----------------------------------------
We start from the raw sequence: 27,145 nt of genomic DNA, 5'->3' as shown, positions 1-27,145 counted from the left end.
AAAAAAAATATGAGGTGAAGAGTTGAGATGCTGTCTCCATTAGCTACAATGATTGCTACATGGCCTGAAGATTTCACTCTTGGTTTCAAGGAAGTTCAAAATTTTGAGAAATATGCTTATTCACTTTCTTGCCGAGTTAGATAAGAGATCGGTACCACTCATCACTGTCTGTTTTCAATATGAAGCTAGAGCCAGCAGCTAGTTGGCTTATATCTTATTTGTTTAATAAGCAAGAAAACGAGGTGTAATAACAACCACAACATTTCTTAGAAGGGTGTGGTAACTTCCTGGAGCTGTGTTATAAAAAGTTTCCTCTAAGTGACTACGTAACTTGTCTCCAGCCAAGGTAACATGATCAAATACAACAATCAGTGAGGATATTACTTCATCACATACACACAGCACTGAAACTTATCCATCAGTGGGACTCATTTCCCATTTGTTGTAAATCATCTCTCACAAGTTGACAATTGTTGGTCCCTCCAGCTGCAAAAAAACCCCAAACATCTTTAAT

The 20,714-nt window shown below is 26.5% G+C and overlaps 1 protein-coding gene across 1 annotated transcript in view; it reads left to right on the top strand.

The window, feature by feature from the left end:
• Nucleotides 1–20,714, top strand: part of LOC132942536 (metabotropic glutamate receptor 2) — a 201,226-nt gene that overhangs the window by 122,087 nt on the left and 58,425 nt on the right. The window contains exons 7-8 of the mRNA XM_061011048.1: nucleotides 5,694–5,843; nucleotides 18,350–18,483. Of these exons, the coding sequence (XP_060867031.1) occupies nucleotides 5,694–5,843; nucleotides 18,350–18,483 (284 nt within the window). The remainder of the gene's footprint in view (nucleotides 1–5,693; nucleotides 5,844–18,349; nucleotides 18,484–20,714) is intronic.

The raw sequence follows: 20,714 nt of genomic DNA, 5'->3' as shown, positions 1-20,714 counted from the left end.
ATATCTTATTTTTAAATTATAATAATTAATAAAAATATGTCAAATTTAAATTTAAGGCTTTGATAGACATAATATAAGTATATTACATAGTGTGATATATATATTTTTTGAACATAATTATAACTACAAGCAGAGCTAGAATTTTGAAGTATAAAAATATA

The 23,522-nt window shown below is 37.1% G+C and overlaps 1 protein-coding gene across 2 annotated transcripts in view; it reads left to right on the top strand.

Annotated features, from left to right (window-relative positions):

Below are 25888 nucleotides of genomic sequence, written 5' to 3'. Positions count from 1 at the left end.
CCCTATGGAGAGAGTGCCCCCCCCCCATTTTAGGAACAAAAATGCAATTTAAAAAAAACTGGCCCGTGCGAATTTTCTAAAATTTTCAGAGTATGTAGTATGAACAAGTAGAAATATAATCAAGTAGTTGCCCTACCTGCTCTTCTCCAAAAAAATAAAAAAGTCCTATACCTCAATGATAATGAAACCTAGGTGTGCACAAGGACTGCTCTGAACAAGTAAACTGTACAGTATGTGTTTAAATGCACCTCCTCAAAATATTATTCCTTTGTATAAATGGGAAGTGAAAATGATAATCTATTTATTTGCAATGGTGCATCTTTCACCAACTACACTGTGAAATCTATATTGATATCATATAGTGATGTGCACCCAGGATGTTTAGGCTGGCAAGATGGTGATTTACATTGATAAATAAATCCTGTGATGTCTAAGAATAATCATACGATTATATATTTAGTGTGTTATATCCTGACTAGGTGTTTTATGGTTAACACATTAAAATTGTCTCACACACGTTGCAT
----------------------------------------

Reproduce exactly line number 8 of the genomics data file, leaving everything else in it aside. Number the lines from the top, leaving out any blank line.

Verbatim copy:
The 23,522-nt window shown below is 37.1% G+C and overlaps 1 protein-coding gene across 2 annotated transcripts in view; it reads left to right on the top strand.